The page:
Ex-Factory pricing is a term you might come across while doing business with overseas partners and customers. Ex-Works is also a term you might come across in a similar setting. Very often, industry players unknowingly use these terms interchangeably!

We will also look at the difference between Ex-Works and Ex-Factory.

Both of these terms refer to the price of the product from the factory. However, Ex-Works refers to an Incoterm, also known as EXW. When transacting on EXW terms, the price of the shipment would usually be Ex-Factory.

Ex-Factory price does not include the following costs

  1. Pre-carriage
  2. On-carriage
  3. Customs clearance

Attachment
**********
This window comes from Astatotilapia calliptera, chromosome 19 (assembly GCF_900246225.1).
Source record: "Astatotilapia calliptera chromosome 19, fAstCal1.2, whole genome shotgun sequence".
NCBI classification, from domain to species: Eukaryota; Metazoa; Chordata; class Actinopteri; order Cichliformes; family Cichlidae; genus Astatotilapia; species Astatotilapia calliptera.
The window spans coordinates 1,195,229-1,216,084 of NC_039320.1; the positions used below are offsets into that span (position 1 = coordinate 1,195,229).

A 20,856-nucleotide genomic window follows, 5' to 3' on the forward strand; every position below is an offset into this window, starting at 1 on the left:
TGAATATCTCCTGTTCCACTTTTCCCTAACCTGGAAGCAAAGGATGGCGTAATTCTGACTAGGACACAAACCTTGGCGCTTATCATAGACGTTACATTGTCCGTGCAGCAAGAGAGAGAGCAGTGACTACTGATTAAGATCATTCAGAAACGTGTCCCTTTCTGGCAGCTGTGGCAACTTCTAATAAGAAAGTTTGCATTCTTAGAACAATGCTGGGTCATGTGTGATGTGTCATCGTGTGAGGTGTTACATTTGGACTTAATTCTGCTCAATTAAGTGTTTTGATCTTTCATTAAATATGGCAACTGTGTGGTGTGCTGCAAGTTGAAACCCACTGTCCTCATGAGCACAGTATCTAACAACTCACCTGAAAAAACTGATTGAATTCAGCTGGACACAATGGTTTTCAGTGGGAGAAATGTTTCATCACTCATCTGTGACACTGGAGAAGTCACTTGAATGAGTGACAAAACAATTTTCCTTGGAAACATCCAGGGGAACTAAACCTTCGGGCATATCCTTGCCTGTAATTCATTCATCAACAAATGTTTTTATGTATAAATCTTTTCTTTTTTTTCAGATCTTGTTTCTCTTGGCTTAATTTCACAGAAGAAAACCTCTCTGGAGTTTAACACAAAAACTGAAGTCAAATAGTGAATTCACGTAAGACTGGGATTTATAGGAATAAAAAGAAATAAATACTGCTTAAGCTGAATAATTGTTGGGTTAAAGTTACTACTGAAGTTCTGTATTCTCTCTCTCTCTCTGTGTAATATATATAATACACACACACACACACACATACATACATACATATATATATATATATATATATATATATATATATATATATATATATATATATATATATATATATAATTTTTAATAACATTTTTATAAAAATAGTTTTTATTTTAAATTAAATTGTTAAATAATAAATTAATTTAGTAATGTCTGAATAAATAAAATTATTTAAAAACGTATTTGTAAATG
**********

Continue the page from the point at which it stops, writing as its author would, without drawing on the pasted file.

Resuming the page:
4. Cost of loading on collecting vehicle
  5. Export duties
  6. Import duties

This basically means that the price of the product does not include any other cost element incurred after the product is ready for collection at the manufacturer’s site.

Example of Ex-Factory pricing:

A seller could be located in Singapore. The buyer is located in Malaysia. The seller has agreed to sell the goods to the buyer at a price of 300 SGD, on EXW terms. All the seller has to do is place the goods at his/her warehouse ready for collection by the buyer and inform the buyer to collect the goods. Of course, this would have to be done within a period already agreed upon between the buyer and the seller.

Packaging in EXW

When using EXW terms, the seller also has to pack the goods in usual export-ready packaging. However, if the sales contract does not specify that the deal is on EXW Incoterms, this cannot be assumed. For example, if the sales contract only mentions that the price is Ex-Factory, the buyer cannot assume that the seller will package the shipment ready for export.

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